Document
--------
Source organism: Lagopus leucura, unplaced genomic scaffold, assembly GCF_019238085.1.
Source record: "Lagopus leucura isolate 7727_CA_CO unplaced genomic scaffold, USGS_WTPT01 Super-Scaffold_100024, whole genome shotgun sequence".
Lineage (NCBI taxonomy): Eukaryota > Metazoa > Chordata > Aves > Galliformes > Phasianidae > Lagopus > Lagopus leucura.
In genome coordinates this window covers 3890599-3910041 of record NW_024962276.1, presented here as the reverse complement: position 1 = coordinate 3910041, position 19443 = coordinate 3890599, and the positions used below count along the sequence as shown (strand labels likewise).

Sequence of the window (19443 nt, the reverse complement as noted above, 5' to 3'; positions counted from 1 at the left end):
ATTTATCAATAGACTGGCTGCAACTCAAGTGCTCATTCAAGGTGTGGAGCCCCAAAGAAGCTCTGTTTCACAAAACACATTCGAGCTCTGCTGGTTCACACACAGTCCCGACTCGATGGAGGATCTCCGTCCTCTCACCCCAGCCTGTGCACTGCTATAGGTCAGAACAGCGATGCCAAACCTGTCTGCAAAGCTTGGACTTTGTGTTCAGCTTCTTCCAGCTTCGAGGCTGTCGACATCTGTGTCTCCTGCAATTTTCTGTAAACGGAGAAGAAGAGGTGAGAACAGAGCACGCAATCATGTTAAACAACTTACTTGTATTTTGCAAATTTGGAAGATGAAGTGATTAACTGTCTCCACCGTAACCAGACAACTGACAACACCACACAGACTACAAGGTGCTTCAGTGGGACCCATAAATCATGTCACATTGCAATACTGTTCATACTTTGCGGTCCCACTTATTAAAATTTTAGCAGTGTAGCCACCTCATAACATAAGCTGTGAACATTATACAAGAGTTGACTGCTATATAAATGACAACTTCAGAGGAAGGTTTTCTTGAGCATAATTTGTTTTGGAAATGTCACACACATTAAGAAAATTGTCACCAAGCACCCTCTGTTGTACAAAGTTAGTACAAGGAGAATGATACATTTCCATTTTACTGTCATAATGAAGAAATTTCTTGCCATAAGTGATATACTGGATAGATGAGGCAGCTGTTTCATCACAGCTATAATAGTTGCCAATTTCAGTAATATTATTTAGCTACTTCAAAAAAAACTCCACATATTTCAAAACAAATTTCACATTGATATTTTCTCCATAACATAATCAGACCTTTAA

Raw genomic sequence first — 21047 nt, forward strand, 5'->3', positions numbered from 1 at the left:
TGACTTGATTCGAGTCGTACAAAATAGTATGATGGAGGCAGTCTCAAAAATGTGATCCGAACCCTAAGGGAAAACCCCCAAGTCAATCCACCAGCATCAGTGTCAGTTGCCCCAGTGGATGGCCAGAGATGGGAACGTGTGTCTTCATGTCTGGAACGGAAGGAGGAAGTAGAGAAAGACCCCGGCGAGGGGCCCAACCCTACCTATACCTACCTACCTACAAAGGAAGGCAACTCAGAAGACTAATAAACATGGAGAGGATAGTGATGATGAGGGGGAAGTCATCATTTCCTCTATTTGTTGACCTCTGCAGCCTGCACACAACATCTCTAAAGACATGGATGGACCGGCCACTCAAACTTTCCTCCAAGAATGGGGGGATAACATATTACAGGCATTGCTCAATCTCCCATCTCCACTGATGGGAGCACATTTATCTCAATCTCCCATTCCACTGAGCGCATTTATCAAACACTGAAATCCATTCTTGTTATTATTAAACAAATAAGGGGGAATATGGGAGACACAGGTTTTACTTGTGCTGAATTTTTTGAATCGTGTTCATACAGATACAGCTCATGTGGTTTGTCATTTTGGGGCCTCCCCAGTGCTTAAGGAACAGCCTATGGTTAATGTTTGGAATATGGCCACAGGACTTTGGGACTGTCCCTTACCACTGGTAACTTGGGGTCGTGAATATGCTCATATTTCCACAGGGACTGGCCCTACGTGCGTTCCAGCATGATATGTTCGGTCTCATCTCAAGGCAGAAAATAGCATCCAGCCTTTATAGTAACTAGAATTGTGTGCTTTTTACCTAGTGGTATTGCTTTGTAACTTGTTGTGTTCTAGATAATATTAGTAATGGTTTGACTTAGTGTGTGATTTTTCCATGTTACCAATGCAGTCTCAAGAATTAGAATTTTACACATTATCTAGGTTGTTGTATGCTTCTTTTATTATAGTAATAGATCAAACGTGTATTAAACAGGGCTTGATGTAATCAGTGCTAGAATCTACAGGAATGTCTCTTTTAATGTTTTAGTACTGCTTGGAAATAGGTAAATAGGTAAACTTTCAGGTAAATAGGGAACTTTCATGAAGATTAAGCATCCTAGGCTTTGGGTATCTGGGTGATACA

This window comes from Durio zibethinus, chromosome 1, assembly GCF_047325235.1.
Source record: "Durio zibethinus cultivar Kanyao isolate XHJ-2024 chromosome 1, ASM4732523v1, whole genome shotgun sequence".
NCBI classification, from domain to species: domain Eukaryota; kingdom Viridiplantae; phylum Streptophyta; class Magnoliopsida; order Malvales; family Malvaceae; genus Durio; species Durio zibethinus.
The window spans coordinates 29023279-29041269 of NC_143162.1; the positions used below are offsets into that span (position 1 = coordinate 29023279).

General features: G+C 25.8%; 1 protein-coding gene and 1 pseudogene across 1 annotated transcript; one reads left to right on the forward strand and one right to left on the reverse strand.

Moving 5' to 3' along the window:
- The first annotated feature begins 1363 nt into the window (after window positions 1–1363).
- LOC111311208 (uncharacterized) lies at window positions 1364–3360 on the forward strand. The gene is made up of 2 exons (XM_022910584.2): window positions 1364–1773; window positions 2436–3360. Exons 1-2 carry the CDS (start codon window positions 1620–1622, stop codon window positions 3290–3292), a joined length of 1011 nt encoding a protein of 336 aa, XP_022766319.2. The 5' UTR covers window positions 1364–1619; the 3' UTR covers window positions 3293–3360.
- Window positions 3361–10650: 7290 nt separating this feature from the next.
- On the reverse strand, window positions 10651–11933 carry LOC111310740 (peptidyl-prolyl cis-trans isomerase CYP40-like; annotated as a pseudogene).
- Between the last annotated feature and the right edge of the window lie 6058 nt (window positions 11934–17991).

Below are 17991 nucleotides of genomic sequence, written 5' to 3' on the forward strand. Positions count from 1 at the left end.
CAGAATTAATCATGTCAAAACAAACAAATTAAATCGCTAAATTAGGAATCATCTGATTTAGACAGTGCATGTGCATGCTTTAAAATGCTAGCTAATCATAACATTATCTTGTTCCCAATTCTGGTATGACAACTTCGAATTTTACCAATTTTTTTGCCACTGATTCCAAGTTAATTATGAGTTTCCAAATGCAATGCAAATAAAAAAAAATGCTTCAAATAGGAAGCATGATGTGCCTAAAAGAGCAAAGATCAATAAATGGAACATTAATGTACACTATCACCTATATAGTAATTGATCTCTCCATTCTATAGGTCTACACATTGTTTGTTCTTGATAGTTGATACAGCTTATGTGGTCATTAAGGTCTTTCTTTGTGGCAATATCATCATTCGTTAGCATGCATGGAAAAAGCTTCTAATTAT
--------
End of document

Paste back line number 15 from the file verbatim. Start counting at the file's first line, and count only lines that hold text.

- The first annotated feature begins 1363 nt into the window (after window positions 1–1363).